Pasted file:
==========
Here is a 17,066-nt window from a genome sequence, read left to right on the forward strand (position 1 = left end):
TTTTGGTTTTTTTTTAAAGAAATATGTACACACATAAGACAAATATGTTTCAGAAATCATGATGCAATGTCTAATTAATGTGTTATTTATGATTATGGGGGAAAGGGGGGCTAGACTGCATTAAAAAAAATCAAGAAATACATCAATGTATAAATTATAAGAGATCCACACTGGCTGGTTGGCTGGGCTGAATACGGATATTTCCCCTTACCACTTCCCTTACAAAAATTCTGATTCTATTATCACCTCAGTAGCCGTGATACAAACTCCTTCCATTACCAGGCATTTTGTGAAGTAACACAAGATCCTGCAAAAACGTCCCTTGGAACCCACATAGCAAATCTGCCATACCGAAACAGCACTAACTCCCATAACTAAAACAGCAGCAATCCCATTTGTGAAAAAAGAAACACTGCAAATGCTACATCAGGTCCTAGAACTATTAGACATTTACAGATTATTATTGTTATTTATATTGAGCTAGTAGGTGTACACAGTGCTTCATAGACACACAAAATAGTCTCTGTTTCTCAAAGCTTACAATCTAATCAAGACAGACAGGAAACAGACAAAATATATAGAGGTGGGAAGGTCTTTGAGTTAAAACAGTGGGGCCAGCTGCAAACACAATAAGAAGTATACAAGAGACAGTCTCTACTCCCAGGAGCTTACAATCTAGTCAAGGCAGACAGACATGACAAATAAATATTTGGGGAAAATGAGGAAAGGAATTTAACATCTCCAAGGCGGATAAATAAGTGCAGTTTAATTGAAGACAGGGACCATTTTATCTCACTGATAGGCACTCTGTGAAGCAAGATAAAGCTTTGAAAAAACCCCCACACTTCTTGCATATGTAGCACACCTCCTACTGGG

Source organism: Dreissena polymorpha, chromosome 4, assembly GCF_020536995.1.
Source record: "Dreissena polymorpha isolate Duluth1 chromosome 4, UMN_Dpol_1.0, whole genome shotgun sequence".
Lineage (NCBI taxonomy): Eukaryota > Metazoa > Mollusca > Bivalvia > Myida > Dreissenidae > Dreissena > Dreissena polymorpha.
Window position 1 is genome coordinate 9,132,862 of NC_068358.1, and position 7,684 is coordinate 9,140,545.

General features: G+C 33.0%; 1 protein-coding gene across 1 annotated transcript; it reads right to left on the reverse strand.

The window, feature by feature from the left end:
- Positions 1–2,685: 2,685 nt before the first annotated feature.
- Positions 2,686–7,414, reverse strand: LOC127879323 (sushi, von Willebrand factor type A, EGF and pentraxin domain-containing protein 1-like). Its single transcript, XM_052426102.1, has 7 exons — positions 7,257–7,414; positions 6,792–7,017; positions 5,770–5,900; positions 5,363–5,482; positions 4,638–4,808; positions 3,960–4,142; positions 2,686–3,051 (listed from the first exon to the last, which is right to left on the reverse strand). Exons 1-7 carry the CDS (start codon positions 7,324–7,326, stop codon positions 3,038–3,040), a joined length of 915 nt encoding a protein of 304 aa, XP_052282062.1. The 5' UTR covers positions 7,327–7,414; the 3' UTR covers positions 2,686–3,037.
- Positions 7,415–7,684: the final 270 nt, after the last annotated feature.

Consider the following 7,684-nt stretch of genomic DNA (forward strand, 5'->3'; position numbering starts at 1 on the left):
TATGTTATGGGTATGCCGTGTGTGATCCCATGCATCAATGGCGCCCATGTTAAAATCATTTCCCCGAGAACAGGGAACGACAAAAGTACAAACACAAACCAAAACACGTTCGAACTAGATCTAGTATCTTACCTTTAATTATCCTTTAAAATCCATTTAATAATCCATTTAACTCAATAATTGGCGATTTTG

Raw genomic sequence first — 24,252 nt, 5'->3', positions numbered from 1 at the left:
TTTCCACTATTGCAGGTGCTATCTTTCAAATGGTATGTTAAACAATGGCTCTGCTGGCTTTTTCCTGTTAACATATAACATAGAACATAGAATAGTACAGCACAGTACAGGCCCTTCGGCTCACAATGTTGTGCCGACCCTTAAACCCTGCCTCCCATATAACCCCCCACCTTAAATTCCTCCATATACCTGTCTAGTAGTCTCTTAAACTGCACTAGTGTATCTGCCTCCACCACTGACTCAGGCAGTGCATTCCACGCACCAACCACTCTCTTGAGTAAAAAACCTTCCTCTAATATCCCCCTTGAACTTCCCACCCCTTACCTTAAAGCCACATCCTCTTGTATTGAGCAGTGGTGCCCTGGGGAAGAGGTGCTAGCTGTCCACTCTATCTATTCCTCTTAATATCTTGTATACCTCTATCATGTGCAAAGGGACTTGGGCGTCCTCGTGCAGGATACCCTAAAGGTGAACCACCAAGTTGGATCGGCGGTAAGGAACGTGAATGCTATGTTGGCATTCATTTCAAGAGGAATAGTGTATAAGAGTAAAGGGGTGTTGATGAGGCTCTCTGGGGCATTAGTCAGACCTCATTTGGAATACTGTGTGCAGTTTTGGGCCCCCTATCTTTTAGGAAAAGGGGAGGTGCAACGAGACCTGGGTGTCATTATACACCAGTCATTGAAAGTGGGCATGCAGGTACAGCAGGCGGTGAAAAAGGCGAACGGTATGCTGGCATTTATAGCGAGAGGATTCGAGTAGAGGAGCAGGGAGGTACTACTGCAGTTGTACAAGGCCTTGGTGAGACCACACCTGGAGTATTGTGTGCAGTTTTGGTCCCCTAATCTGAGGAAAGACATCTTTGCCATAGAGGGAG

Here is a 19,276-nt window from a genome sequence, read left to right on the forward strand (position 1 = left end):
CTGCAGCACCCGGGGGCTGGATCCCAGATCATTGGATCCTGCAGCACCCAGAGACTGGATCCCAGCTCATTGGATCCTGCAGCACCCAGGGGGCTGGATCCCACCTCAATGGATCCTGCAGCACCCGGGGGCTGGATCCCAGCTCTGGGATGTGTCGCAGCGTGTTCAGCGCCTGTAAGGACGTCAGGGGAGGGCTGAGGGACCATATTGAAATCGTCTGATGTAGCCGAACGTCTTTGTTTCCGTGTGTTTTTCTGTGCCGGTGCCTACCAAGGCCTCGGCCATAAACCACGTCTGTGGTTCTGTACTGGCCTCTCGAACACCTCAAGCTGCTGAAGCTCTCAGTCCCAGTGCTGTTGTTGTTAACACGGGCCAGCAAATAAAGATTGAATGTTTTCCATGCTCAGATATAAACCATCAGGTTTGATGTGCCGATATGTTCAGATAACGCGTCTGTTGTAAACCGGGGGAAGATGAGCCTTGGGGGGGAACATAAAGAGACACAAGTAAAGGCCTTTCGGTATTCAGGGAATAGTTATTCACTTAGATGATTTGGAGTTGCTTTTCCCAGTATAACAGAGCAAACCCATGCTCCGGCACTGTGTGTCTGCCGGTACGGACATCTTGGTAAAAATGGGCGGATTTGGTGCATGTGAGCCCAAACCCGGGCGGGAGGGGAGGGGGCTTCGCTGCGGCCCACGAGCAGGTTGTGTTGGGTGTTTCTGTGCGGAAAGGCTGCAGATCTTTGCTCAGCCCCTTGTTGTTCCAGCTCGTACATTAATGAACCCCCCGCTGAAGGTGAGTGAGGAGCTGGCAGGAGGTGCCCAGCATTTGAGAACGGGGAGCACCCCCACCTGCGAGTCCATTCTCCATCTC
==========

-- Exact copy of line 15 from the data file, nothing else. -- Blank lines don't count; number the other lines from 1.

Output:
TTTCCACTATTGCAGGTGCTATCTTTCAAATGGTATGTTAAACAATGGCTCTGCTGGCTTTTTCCTGTTAACATATAACATAGAACATAGAATAGTACAGCACAGTACAGGCCCTTCGGCTCACAATGTTGTGCCGACCCTTAAACCCTGCCTCCCATATAACCCCCCACCTTAAATTCCTCCATATACCTGTCTAGTAGTCTCTTAAACTGCACTAGTGTATCTGCCTCCACCACTGACTCAGGCAGTGCATTCCACGCACCAACCACTCTCTTGAGTAAAAAACCTTCCTCTAATATCCCCCTTGAACTTCCCACCCCTTACCTTAAAGCCACATCCTCTTGTATTGAGCAGTGGTGCCCTGGGGAAGAGGTGCTAGCTGTCCACTCTATCTATTCCTCTTAATATCTTGTATACCTCTATCATGTGCAAAGGGACTTGGGCGTCCTCGTGCAGGATACCCTAAAGGTGAACCACCAAGTTGGATCGGCGGTAAGGAACGTGAATGCTATGTTGGCATTCATTTCAAGAGGAATAGTGTATAAGAGTAAAGGGGTGTTGATGAGGCTCTCTGGGGCATTAGTCAGACCTCATTTGGAATACTGTGTGCAGTTTTGGGCCCCCTATCTTTTAGGAAAAGGGGAGGTGCAACGAGACCTGGGTGTCATTATACACCAGTCATTGAAAGTGGGCATGCAGGTACAGCAGGCGGTGAAAAAGGCGAACGGTATGCTGGCATTTATAGCGAGAGGATTCGAGTAGAGGAGCAGGGAGGTACTACTGCAGTTGTACAAGGCCTTGGTGAGACCACACCTGGAGTATTGTGTGCAGTTTTGGTCCCCTAATCTGAGGAAAGACATCTTTGCCATAGAGGGAG